The authors would like to express their sincere appreciation to the BUPA Foundation for funding this research project. We would like to thank the research assistants, Silvana Lau, YY Wong, Winnie Leung and Ted Wong. Without their help, this project would not be run so smoothly. We would also like to acknowledge Mr. Raymond Chung from the Hong Kong Polytechnic University, and Ms. TJ Yiao, from the Hong Kong University for providing expert advice on statistical analysis.

References

  1. 1.
    Punnett L, Wegman DH. Work-related musculoskeletal disorders: the epidemiological evidence and the debate. J Electromyogr Kinesiol. 2004;14:13–23.PubMedCrossRefGoogle Scholar
  2. 2.
    Buckle PW, Devereux JJ. The nature of work-related neck and upper limb musculoskeletal disorders. Appl Ergon. 2002;33:207–17.PubMedCrossRefGoogle Scholar
  3. 3.
    Gerr F, Marcus M, Ensor C, Kleinbaum D, Cohen S, Edwards A, et al. A prospective study of computer users: I. Study design and incidence of musculoskeletal symptoms and disorders. Am J Ind Med. 2002;41:221–35.PubMedCrossRefGoogle Scholar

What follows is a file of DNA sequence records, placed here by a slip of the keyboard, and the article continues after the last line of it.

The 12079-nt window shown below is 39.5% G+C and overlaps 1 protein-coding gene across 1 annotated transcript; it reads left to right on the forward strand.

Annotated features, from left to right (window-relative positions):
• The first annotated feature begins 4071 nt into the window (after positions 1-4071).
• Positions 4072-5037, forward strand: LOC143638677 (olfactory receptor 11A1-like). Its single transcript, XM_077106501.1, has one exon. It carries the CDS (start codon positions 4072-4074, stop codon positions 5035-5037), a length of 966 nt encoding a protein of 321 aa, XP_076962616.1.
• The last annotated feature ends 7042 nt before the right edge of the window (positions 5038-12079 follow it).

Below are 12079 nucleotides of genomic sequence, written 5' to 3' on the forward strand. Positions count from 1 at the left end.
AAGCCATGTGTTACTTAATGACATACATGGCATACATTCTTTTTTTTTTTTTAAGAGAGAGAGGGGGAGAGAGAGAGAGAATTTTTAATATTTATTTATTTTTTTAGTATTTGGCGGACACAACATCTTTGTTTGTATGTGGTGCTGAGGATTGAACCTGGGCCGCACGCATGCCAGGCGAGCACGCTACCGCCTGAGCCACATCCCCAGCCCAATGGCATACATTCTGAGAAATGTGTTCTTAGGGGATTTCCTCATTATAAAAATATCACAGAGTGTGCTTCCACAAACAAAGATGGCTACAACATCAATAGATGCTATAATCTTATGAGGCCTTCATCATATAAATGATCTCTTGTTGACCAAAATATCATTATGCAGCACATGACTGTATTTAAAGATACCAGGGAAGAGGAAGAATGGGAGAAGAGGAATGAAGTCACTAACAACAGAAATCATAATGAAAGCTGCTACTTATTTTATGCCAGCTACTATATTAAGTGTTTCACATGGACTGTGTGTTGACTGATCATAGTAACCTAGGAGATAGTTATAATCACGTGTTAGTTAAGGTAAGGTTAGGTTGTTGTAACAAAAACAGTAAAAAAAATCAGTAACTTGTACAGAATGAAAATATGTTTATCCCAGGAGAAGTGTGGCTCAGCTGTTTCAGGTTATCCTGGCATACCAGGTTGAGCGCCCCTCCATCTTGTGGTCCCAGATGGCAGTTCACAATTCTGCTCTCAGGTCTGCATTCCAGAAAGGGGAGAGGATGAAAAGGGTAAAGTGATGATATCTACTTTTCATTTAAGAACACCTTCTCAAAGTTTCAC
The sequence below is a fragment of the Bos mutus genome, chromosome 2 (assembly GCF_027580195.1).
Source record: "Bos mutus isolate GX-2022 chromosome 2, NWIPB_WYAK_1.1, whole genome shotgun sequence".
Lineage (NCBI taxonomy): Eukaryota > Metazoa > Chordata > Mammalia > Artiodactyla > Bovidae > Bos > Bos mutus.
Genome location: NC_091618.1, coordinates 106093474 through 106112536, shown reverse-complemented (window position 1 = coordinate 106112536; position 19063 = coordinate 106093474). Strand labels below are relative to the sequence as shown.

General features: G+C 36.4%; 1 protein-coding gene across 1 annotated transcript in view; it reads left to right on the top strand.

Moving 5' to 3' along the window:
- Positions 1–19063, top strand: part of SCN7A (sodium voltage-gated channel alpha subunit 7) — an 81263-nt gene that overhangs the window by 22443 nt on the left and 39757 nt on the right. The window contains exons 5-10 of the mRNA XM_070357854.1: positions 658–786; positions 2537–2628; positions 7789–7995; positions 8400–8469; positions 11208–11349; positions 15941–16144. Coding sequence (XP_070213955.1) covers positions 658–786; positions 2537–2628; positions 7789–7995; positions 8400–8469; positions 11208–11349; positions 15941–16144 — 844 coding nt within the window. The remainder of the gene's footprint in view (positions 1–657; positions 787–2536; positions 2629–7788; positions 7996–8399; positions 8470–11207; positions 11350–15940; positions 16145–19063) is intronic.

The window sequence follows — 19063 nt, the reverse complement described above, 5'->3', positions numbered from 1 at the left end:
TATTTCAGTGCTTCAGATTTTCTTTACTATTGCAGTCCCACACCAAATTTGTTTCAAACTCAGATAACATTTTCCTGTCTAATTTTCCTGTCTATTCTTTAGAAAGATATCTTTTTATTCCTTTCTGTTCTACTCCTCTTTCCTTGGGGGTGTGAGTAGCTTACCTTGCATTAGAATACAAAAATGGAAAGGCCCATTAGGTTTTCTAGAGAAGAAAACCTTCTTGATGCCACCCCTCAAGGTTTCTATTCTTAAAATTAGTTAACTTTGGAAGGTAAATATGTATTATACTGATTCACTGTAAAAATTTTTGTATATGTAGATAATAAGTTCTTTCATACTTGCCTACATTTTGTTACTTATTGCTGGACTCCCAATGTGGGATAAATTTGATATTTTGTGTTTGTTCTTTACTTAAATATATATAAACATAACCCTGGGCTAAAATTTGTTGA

4. 4.
    Szeto GPY, Lam P. Work-related musculoskeletal disorders in urban bus drivers of Hong Kong. J Occup Rehabil. 2007;17:181–98.PubMedCrossRefGoogle Scholar
  5. 5.
    Westgaard RH, Vasseljen O, Holte KA. Trapezius muscle activity as a risk indicator for shoulder and neck pain in female service workers with low biomechanical exposure. Ergonomics. 2001;44(3):339–53.PubMedCrossRefGoogle Scholar
  6. 6.
    Engkvist IL, Kjellberg A, Wigaeus HE, Hagberg M, Menckel E, Ekenvall L. Back injuries among nursing personnel–identification of work conditions with cluster analysis. Saf Sci. 2001;37:1–18.CrossRefGoogle Scholar
  7. 7.
    Fujishiro K, Weaver JL, Heaney CA, Hamrick CA, Marras WS. The effect of ergonomic interventions in healthcare facilities on musculoskeletal disorders. Am J Ind Med. 2005;48:338–47.PubMedCrossRefGoogle Scholar
  8. 8.
    Shannon HS, Woodward CA, Cunningham CE, McIntosh J, Lendrum B, Brown J, et al. Changes in general health and musculoskeletal outcomes in the workforce of a hospital undergoing rapid change: a longitudinal study. J Occup Health Psychol. 2001;6(1):3–14.PubMedCrossRefGoogle Scholar
  9. 9.
    Liberman AS, Shrier I, Gordon PH. Injuries sustained by colorectal surgeons performing colonoscopy. Surg Endosc. 2005;19:1606–9.PubMedCrossRefGoogle Scholar